A 29-year-old domestic violence survivor, convicted of striking her husband with a steel bar resulting in his death, after she endured years of physical and emotional abuse, faced gender discrimination throughout her trial, TrialWatch, an initiative of the Clooney Foundation for Justice, said today.
Gulzhan Pasanova said she acted in self-defense after her husband threw a knife at her, hit her, and said he was going to kill her. Ms. Pasanova was sentenced to nine years in prison.
A complaint filed with the United Nations Committee on the Elimination of Discrimination against Women by CFJ and Covington & Burling LLP, along with the victim’s Kyrgyz defense attorney, is seeking to remedy the discrimination faced by Ms. Pasanova during her trial.
“We hope the UN will take prompt action—not only to remedy the violations in this particular case, but to urge Kyrgyzstan to reform how it handles trials involving survivors of domestic violence,” said Stephen Townley, Legal Director of TrialWatch.
The TrialWatch report—based on monitoring by the American Bar Association Center for Human Rights as part of CFJ’s TrialWatch initiative—found the prosecution “relied on archaic gender stereotypes to make its case, suggesting, among other things, that Ms. Pasanova was lying about domestic violence, that she would not have stayed with [her husband] if she had truly been abused, and that any abuse that did occur was Ms. Pasanova’s fault.” The court did not allow Ms. Pasanova to call witnesses who could have testified about her husband’s previous abusive behavior and her state of mind on the night of the incident.
Ms. Pasanova’s experience reflects a broader pattern in Kyrgyzstan, where domestic violence is seldom prosecuted. In 2019, approximately 10% of domestic violence cases resulted in criminal cases. About 20% of female prisoners in Kyrgyzstan convicted of killing male family members argue they acted in self-defense. However, this defense is rarely upheld, in part because courts seldom consider prior history of abuse in analyzing whether a survivor faced an “imminent threat of violence” as required for self-defense claims under Kyrgyz law. According to a 2012 United Nations report, based on research by local organizations, “in practice, [a history of abuse] is not taken into account by [Kyrgz] judges as a circumstance of self-defense or emergency.”
In light of this, the complaint requests the CEDAW Committee urge Kyrgyzstan to vacate Ms. Pasanova’s conviction and find that Kyrgyzstan has violated its human rights obligations. It also calls on Kyrgyzstan to amend its Criminal Code to better define ‘self-defense’ so that a history of abuse is properly taken into account and provide gender-sensitivity training to reduce the likelihood that other women will have the same experience as Ms. Pasanova.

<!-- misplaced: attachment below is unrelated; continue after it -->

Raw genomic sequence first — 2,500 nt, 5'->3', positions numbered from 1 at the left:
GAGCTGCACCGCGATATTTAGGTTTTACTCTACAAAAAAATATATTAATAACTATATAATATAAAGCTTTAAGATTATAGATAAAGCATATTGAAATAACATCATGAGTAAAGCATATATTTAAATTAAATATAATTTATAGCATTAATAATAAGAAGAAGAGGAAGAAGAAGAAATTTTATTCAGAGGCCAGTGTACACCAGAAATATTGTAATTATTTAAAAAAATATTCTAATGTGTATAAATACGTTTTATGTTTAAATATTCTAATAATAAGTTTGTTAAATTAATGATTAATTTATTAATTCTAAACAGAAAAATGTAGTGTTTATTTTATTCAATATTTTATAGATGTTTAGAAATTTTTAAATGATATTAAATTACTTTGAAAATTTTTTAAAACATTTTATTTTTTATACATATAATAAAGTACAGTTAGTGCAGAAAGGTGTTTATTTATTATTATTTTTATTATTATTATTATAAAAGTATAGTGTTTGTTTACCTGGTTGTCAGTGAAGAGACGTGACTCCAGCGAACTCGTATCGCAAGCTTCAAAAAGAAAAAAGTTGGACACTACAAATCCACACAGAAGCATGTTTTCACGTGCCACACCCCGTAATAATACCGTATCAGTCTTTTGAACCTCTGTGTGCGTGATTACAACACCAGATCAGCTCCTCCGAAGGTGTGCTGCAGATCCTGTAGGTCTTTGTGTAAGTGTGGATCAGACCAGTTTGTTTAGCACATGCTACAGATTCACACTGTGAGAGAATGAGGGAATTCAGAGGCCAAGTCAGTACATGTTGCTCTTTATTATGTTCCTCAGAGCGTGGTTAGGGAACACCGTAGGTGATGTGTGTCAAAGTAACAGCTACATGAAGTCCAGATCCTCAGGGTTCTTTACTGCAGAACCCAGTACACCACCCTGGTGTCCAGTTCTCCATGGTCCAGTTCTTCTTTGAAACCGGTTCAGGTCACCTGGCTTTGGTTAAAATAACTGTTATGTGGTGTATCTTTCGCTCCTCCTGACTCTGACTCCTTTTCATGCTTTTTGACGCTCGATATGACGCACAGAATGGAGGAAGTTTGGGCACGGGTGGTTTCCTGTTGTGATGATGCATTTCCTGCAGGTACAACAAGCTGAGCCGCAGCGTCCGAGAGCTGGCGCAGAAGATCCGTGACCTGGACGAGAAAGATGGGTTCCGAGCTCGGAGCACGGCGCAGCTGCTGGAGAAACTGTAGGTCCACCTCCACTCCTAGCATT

Gulzhan Pasanova was convicted of causing bodily harm resulting in death to her husband resulting in his death in 2020. The alleged violent incident was not the first she had suffered—a forensic medical examination after her arrest showed evidence of previous physical abuse. She says that on the night in question her husband physically attacked her, threw a knife at her, and threatened to kill her. Fearing for her life, she picked up a steel bar and struck her husband on the head. Ms. Pasanova claims that prior to his death, her husband had subjected her to severe psychological and physical abuse for years, including an incident that required hospitalization—with some incidents of abuse documented in hospital records. Yet the Kyrgyz authorities never investigated Ms. Pasanova’s complaints.
At trial, Ms. Pasanova tried to argue that she had acted in self-defense or, at least, in a state of “extreme emotional distress,” which under Kyrgyz law would have led to her being charged with a different offense carrying a lower potential penalty. The complaint also requests that the CEDAW Committee urge Kyrgyzstan to amend the definition of “extreme emotional distress” in its Criminal Code to make clear its applicability to cases of domestic violence.
In May 2020, CFJ filed an amicus brief in support of Ms. Pasanova’s appeal, arguing that the trial court violated her rights under international human rights law and urging the appeal court to overturn her conviction. Following this intervention, her sentence was lowered to 6 years in prison.